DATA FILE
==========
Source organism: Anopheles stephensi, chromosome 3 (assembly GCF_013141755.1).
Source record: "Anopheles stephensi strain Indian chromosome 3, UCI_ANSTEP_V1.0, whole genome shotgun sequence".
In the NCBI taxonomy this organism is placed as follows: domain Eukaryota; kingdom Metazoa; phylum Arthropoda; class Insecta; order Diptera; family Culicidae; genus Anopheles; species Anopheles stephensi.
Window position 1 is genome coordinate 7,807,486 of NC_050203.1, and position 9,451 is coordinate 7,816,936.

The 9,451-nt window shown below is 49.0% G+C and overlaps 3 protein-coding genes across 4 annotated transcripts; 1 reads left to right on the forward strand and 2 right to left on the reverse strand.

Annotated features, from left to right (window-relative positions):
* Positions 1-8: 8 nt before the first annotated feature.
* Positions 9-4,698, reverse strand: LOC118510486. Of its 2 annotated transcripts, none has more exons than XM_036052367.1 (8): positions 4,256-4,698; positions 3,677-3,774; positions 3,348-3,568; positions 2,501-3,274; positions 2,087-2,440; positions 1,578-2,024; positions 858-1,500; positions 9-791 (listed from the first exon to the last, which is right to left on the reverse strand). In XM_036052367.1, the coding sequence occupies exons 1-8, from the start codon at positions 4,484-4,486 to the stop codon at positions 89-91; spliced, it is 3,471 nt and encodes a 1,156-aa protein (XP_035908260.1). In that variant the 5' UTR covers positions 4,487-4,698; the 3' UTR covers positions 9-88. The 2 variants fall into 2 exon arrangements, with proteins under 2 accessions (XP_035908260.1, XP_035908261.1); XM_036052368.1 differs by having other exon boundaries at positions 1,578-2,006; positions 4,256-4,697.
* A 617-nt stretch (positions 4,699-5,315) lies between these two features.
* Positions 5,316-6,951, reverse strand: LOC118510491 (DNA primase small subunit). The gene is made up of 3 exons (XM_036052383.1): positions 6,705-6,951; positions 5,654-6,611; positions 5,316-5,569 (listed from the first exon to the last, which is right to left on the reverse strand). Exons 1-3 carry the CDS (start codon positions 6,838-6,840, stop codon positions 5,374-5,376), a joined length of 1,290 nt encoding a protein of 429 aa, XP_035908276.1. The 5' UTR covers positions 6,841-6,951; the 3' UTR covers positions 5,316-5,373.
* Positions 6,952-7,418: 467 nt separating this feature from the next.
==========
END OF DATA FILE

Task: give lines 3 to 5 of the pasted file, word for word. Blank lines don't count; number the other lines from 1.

In the NCBI taxonomy this organism is placed as follows: domain Eukaryota; kingdom Metazoa; phylum Arthropoda; class Insecta; order Diptera; family Culicidae; genus Anopheles; species Anopheles stephensi.
Window position 1 is genome coordinate 7,807,486 of NC_050203.1, and position 9,451 is coordinate 7,816,936.

The 9,451-nt window shown below is 49.0% G+C and overlaps 3 protein-coding genes across 4 annotated transcripts; 1 reads left to right on the forward strand and 2 right to left on the reverse strand.